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Updated: Mon, 24 Feb 2014 15:17:18 GMT | By CBC News, cbc.ca

Meteorite crash with moon creates brightest flash ever recorded



A space rock impacted the surface of the moon on September 11, 2013 with explosive force of 15 tons of TNT. It was estimated to be between 1.9 and 4 feet wide, 880 lbs (© 400kg)

A space rock impacted the surface of the moon on September 11, 2013 with explosive force of 15 tons of TNT. It was estimated to be between 1.9 and 4 feet wide, 880 lbs (400kg) and traveling at ~38,000mph (61,000 km/h). Credit: Institute of Astrophysics of Andalusia, IAA-CSIC

Telescopes in southern Spain have recorded the flash of a meteorite that a new report says hit the Earth's moon with a force equivalent to 15 tonnes of TNT – at least three times as great as that from the previous record-holding lunar impact observed by NASA last March.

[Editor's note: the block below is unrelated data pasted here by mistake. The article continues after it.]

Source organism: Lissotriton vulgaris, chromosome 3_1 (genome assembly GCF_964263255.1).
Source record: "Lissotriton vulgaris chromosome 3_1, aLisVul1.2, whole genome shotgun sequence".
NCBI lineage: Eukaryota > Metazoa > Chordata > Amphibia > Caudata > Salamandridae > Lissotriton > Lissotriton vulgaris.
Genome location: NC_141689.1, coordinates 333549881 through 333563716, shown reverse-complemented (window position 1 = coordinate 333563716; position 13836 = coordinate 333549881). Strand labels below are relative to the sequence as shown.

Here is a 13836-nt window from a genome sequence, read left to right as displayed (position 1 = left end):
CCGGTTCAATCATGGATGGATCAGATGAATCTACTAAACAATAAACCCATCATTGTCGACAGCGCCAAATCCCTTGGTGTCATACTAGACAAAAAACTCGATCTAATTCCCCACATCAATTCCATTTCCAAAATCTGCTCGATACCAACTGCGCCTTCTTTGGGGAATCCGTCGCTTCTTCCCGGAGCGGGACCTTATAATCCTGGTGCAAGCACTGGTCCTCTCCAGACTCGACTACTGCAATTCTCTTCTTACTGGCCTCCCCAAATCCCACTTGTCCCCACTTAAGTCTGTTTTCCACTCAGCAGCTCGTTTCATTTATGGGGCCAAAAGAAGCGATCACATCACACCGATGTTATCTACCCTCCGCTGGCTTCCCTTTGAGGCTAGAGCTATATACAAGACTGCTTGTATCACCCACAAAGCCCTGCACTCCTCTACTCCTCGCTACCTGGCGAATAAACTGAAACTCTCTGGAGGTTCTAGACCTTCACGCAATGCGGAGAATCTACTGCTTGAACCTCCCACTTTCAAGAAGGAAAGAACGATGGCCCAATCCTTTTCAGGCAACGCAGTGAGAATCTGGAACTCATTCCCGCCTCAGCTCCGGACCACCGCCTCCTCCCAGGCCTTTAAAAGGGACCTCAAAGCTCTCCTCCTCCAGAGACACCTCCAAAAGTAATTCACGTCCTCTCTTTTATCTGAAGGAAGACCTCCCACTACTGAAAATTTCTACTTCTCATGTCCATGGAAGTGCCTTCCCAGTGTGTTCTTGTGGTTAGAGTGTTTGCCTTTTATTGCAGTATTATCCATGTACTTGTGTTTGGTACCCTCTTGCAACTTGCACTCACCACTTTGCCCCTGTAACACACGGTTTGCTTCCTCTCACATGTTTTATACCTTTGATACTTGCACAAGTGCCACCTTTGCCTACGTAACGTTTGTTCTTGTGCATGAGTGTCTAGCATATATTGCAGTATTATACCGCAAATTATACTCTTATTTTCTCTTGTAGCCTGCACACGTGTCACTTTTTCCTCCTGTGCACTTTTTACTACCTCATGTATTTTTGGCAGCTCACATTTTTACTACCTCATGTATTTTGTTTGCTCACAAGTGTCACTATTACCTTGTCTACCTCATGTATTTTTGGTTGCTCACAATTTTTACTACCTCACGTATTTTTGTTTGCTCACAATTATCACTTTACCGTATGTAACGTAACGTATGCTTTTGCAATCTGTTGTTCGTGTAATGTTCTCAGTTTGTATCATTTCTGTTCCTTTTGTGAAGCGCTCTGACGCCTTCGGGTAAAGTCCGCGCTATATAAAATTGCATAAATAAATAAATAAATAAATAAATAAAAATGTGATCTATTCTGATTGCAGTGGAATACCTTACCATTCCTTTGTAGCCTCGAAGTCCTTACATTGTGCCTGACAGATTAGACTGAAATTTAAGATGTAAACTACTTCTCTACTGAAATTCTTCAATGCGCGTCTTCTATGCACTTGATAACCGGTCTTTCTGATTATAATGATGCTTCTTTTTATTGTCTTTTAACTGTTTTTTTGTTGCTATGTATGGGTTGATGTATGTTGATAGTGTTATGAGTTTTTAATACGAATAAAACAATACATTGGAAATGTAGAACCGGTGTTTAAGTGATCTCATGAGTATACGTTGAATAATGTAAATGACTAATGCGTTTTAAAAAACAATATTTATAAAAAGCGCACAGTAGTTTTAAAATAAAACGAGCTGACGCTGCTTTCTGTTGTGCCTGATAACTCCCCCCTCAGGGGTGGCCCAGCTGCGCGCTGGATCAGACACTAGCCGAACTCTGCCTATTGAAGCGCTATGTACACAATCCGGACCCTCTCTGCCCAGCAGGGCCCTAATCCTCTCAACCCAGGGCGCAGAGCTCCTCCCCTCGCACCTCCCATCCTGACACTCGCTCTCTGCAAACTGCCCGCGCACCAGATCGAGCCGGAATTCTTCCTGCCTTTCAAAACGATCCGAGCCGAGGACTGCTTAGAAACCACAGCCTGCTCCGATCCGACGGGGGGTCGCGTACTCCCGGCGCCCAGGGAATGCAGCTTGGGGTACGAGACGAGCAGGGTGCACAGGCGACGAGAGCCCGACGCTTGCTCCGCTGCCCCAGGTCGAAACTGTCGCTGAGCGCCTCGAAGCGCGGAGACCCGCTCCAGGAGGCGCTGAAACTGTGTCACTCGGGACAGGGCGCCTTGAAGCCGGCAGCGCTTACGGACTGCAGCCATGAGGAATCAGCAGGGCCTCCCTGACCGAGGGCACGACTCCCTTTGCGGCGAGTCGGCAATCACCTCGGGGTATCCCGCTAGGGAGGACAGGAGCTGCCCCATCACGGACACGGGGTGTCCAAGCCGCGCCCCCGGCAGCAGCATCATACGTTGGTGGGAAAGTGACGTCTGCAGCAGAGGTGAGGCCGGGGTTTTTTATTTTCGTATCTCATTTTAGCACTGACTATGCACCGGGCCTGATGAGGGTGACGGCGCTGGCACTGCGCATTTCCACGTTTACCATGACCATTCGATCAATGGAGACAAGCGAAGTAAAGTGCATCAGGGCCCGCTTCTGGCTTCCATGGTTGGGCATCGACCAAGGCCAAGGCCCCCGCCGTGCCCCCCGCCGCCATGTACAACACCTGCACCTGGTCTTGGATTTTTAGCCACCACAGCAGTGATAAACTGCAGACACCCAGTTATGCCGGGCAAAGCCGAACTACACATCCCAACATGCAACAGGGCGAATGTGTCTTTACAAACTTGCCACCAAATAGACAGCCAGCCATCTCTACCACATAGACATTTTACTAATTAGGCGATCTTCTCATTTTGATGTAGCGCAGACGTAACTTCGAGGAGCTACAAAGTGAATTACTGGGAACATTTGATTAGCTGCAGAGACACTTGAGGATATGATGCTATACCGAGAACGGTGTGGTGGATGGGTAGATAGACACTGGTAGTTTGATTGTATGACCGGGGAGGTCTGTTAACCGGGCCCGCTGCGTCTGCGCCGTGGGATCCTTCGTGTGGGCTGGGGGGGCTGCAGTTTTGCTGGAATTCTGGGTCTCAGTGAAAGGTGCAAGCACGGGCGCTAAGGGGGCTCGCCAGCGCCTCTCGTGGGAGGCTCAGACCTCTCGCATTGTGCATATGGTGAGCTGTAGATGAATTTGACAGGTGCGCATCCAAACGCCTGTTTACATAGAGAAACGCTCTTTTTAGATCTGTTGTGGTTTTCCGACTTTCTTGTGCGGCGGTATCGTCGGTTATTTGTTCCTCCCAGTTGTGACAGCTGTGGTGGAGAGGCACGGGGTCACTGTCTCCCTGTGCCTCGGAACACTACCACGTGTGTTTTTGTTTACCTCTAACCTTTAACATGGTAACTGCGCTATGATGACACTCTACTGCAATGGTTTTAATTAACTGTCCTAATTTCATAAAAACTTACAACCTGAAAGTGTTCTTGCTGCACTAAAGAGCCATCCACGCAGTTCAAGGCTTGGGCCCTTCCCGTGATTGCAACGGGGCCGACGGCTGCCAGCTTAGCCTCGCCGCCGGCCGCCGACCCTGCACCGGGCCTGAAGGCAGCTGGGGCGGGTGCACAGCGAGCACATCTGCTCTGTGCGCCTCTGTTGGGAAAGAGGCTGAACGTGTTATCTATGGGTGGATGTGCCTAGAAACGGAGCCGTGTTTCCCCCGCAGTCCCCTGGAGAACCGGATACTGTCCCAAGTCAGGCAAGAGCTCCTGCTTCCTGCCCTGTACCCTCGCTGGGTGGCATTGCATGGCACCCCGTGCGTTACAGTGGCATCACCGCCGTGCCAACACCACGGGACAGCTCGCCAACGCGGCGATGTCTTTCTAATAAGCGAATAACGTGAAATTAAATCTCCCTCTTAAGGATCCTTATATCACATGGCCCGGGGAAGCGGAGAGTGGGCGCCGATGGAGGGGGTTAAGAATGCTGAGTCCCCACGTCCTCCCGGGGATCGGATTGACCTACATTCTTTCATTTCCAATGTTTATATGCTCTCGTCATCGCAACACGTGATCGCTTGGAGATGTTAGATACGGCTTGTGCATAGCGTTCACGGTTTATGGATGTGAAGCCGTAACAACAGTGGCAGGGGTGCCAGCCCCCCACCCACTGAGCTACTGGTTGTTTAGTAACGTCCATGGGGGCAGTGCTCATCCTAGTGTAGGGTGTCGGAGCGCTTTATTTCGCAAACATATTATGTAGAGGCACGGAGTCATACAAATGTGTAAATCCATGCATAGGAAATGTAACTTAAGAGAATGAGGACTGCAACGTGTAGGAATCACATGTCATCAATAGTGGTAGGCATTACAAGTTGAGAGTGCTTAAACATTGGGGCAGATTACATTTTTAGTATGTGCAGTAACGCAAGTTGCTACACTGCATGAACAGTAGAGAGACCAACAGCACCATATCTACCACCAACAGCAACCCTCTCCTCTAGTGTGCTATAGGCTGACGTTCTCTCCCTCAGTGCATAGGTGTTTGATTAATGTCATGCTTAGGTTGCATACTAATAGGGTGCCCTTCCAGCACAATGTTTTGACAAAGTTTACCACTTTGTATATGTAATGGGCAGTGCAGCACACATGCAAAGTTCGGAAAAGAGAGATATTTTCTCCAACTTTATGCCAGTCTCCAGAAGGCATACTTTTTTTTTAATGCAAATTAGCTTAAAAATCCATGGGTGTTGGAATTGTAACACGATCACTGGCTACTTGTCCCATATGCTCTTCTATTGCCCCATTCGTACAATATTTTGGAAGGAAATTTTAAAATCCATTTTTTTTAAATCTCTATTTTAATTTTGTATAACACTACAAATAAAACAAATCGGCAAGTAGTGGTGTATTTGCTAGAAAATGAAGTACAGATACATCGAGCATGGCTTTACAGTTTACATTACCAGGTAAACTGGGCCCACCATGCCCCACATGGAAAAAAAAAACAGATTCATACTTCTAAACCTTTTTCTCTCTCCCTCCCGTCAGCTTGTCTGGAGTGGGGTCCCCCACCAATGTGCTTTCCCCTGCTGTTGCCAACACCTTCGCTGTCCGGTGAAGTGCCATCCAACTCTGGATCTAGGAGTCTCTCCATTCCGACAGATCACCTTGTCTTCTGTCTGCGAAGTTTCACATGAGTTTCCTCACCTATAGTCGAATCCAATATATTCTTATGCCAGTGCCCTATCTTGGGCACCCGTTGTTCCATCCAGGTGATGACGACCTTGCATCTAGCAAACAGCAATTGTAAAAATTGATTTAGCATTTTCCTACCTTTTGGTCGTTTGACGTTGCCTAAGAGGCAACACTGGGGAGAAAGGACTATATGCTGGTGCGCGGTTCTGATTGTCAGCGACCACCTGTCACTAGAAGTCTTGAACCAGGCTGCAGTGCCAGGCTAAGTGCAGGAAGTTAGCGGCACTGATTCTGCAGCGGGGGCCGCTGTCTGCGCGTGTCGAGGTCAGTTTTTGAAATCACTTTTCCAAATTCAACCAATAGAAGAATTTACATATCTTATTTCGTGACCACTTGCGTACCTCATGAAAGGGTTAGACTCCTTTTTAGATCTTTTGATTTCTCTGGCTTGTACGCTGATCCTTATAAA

This rock, recorded on Sept. 11, 2013, carved out a new crater measuring 40 metres in width. It had the mass of a small car, weighed about 400 kilograms and was travelling at 61,000 km/h, according to an astronomer who described the event in the latest Monthly Notices of the Royal Astronomical Society.

Jose Madiedo, who leads the Midas (Moon Impacts Detection and Analysis System) project at the University of Huelva in Spain, was operating two telescopes when he spotted the telltale flash.

He says the crash was briefly almost as bright as the familiar Pole Star, meaning that anyone on Earth who was lucky enough to be looking at the moon at that moment would have been able to see it.

In the video recording made by Madiedo, an afterglow remained visible for a further eight seconds.

The event is being described as the longest and brightest confirmed impact flash ever observed on the moon.

“At that moment I realized that I had seen a very rare and extraordinary event,” Madiedo said.

The moon lacks the atmosphere that prevents small rocks from space from reaching its surface. Had the same rock approached the Earth, it would have burned up before reaching the ground.

Still, the Midas team plans to continue tracking these kinds of events to gain insight into the risk of similar but larger objects hitting the Earth.

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